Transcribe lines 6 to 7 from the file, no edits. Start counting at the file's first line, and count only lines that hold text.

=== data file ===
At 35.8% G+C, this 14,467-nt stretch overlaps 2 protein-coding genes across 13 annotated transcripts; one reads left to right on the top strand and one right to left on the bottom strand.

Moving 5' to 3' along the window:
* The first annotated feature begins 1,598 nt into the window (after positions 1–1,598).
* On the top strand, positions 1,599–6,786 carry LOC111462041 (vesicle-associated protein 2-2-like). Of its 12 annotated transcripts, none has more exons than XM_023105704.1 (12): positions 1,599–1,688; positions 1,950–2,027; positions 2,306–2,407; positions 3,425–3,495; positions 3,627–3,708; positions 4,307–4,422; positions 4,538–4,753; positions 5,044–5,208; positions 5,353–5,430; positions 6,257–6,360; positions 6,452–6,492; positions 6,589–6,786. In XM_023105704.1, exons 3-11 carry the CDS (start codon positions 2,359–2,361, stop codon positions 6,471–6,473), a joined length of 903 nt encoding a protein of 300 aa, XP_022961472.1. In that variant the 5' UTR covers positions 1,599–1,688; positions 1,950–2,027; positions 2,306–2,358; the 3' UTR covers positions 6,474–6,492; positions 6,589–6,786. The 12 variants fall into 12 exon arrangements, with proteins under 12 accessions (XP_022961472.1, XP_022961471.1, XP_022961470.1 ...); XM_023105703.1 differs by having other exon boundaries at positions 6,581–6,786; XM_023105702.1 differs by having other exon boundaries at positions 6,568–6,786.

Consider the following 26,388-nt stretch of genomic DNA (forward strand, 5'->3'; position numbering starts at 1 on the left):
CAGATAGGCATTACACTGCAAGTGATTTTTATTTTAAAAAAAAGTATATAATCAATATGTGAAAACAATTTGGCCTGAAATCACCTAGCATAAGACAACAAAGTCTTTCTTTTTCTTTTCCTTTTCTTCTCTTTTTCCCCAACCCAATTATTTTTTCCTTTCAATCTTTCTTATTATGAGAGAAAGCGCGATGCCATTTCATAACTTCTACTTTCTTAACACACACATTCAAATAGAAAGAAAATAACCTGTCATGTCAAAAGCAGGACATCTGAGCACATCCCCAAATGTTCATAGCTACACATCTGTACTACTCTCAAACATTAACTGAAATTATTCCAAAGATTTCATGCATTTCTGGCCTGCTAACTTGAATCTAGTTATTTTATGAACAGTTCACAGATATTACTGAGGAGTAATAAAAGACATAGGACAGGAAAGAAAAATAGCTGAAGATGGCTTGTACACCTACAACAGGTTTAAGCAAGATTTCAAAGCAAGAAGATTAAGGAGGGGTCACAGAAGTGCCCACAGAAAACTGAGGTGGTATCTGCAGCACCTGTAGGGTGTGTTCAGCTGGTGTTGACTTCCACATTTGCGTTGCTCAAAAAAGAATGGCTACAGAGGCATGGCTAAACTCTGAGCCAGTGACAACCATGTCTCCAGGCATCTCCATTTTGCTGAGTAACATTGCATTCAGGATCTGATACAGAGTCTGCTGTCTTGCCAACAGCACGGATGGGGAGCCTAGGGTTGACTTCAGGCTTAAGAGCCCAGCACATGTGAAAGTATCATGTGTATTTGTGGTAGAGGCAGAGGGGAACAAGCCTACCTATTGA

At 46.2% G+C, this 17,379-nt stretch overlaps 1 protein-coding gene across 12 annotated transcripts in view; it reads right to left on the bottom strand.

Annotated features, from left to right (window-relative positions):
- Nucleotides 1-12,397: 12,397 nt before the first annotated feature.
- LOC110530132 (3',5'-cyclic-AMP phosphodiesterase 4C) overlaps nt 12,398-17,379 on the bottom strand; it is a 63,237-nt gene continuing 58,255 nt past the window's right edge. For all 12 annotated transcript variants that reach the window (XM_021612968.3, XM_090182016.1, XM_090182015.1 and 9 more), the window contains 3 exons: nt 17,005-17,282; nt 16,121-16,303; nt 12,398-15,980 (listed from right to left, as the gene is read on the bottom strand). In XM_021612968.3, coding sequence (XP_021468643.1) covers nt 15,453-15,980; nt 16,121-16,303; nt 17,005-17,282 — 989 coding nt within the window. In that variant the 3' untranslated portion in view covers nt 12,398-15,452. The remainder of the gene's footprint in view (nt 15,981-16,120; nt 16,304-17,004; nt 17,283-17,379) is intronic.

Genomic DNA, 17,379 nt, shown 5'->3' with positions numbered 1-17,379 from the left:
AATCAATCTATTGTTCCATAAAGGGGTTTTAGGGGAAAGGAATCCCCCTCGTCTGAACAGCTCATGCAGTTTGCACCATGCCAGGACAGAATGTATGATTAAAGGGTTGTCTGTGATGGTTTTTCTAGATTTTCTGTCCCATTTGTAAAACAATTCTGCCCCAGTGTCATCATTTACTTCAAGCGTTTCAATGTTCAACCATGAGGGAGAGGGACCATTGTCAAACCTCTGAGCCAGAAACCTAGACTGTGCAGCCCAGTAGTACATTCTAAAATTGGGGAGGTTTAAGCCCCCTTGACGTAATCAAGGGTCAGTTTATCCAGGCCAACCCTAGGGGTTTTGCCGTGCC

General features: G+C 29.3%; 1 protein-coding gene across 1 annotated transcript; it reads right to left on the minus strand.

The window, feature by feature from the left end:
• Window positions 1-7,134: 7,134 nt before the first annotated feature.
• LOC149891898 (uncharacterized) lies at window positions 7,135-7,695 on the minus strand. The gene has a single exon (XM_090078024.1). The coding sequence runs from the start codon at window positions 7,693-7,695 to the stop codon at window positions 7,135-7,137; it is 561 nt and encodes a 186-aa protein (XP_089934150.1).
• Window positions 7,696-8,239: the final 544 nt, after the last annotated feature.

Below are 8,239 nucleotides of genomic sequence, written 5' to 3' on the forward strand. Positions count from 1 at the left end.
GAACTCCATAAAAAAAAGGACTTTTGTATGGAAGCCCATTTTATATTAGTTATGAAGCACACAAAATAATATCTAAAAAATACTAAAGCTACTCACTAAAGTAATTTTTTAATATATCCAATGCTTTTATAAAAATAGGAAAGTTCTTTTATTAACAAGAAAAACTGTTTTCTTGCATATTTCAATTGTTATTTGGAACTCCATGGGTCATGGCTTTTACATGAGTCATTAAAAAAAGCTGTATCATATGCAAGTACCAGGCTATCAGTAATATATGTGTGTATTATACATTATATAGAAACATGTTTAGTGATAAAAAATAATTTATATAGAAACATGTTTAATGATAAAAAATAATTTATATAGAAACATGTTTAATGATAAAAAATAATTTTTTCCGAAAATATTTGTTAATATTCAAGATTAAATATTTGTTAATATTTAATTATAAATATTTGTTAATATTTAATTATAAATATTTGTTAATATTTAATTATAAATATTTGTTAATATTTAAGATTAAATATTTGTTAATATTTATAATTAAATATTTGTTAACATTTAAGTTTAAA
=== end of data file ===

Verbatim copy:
CAGATAGGCATTACACTGCAAGTGATTTTTATTTTAAAAAAAAGTATATAATCAATATGTGAAAACAATTTGGCCTGAAATCACCTAGCATAAGACAACAAAGTCTTTCTTTTTCTTTTCCTTTTCTTCTCTTTTTCCCCAACCCAATTATTTTTTCCTTTCAATCTTTCTTATTATGAGAGAAAGCGCGATGCCATTTCATAACTTCTACTTTCTTAACACACACATTCAAATAGAAAGAAAATAACCTGTCATGTCAAAAGCAGGACATCTGAGCACATCCCCAAATGTTCATAGCTACACATCTGTACTACTCTCAAACATTAACTGAAATTATTCCAAAGATTTCATGCATTTCTGGCCTGCTAACTTGAATCTAGTTATTTTATGAACAGTTCACAGATATTACTGAGGAGTAATAAAAGACATAGGACAGGAAAGAAAAATAGCTGAAGATGGCTTGTACACCTACAACAGGTTTAAGCAAGATTTCAAAGCAAGAAGATTAAGGAGGGGTCACAGAAGTGCCCACAGAAAACTGAGGTGGTATCTGCAGCACCTGTAGGGTGTGTTCAGCTGGTGTTGACTTCCACATTTGCGTTGCTCAAAAAAGAATGGCTACAGAGGCATGGCTAAACTCTGAGCCAGTGACAACCATGTCTCCAGGCATCTCCATTTTGCTGAGTAACATTGCATTCAGGATCTGATACAGAGTCTGCTGTCTTGCCAACAGCACGGATGGGGAGCCTAGGGTTGACTTCAGGCTTAAGAGCCCAGCACATGTGAAAGTATCATGTGTATTTGTGGTAGAGGCAGAGGGGAACAAGCCTACCTATTGA

At 46.2% G+C, this 17,379-nt stretch overlaps 1 protein-coding gene across 12 annotated transcripts in view; it reads right to left on the bottom strand.